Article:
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A student reading to two children.

Vital bridge: community service for English majors

By Kate Tyler

From eNews, November 11, 2004

When University of Minnesota alumnus Andrea Echelberger spots a small gaggle of women and children coming through the school door, she sprints to greet them. "Hello! Iska waran! How are you?" she calls to half a dozen smiling faces framed by hajib (Somali headscarves) and pint-sized baseball caps. Echelberger's ties to the group aren't familial; that they almost feel that way to her is testament to the success of the Community Learning Internships (CLI)--a means by which the U's Department of English bolsters learning and literacy in the broader community.

During her senior year as an English major, Echelberger spent at least six hours a week at the Jane Addams School for Democracy, an educational hub for immigrants and refugees on the West Side of St. Paul. As a volunteer, she helped Latin American families prepare for citizenship tests and taught English to Hmong elders.

"It [was] the best thing I ever did," says Echelberger, who describes the experience as one "in which everyone's a teacher and everyone's a learner" and where relationships are so warm that on any given night she would be invited to someone's home for a meal.

The CLI program is unique, says community liaison Eric Daigre, because it's based in a liberal arts department more associated with, say, Shakespeare criticism than with roll-up-your-sleeves community work. And it asks as much of its participants in a single week (six to eight hours) as many comparable programs do in an entire semester.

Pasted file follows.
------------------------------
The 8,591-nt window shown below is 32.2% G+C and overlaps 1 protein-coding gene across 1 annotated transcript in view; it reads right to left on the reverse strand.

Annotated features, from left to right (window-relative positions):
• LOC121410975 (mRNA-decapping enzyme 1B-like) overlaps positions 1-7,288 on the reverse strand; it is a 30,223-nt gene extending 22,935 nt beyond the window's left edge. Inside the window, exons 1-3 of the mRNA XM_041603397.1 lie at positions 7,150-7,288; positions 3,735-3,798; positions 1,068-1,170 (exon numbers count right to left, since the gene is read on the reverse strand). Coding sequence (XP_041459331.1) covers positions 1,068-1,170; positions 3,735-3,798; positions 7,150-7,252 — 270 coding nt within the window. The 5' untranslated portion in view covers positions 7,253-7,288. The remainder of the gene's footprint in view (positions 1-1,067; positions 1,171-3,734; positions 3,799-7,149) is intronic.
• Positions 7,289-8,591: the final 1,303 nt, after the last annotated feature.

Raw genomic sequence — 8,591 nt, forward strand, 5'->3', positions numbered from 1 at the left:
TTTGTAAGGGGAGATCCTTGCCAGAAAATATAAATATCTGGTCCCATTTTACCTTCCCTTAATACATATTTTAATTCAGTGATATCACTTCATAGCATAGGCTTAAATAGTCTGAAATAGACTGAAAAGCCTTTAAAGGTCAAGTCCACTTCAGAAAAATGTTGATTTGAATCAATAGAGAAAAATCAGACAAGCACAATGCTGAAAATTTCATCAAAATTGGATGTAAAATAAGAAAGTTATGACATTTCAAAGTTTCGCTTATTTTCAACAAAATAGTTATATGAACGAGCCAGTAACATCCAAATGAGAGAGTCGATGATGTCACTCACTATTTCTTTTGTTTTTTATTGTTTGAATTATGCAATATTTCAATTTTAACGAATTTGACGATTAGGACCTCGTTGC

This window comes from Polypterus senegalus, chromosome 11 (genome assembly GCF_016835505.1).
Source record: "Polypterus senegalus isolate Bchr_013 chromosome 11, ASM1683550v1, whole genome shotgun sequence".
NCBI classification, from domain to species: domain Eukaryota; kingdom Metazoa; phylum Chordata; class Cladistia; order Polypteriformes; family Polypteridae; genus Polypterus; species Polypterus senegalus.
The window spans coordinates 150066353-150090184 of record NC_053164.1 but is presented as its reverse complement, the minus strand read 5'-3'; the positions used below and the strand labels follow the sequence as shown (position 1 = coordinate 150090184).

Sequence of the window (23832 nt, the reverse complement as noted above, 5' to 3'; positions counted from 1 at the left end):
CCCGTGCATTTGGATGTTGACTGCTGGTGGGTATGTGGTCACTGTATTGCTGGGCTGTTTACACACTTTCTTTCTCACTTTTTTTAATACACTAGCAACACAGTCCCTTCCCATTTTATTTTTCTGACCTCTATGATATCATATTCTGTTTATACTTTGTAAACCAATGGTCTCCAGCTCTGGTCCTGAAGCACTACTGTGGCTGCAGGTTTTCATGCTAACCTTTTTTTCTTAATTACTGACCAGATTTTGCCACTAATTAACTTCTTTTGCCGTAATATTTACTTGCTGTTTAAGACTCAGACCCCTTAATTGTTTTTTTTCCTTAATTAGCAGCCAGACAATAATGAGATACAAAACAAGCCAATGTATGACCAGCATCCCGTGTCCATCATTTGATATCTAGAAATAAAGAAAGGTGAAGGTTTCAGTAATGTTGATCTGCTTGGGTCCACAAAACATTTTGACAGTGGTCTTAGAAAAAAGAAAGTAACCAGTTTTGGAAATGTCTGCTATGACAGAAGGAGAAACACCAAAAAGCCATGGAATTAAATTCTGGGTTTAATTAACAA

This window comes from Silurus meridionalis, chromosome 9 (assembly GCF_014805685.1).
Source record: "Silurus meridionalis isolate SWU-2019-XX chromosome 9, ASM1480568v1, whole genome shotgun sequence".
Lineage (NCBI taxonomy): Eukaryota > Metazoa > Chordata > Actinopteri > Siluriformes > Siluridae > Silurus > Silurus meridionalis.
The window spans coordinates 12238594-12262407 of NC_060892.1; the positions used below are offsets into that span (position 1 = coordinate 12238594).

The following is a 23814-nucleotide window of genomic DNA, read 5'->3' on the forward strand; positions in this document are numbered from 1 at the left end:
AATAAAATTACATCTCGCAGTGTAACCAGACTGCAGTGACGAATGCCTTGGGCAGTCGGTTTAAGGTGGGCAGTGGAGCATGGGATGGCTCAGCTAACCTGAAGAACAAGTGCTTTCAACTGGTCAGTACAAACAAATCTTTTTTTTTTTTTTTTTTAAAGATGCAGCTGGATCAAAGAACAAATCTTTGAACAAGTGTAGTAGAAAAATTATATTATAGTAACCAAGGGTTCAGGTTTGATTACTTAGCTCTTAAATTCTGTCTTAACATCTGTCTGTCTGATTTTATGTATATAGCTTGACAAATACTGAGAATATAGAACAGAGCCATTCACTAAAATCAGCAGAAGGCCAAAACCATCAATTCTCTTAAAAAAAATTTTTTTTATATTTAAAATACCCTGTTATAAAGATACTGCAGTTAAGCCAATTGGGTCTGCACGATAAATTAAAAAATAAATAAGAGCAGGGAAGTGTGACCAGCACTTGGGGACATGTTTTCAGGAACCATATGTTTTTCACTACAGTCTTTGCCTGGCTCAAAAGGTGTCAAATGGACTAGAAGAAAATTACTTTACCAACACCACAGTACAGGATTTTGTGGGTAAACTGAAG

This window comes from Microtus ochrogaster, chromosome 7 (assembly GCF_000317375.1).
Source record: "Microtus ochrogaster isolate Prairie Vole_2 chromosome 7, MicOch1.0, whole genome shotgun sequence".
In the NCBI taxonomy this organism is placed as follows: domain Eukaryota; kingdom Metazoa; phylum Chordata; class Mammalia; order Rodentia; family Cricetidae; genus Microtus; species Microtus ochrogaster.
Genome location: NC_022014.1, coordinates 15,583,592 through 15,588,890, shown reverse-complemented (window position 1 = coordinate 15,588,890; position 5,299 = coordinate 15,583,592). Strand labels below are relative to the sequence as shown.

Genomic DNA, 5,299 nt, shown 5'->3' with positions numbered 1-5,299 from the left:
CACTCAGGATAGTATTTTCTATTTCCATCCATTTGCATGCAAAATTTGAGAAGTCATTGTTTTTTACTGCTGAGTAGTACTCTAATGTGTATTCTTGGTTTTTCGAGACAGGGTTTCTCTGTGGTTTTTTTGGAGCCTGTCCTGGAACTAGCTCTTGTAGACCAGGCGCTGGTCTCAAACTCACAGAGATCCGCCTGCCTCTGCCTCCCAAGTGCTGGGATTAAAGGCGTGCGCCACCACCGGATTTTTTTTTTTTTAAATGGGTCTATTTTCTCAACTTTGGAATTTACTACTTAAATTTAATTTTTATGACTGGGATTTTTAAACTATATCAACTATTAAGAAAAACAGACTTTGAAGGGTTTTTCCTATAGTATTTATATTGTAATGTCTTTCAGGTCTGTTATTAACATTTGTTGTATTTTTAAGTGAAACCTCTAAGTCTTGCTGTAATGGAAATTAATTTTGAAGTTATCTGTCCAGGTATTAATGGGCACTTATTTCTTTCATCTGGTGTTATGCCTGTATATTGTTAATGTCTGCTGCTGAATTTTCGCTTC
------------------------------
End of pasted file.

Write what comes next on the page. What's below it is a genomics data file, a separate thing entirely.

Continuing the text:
During their yearlong internships, the students are encouraged to consider "what people [in the community] care about, what they worry about, what skills they value," says Daigre. The students also spend an hour each week in the classroom, keep regular journals, make field trips to one another's internship sites, and, at year's end, collaborate with their host agency on a major project of lasting community benefit. Echelberger's capstone project was planning a child-care cooperative for Somali women.

For all their work, University students earn seven academic credits, but not a penny in salary.

"If you're an English major and you don't want to teach, you need to figure out how your degree is going to translate into a career," says Echelberger. "Working at Jane Addams gave me a whole different way of looking at my English background. I realized that I had valuable skills from my literary studies [such as close reading, critical thinking, and effective communication] that I was using every single day."

To learn more about the service learning opportunities through the U's English department, see Literacy Lab.

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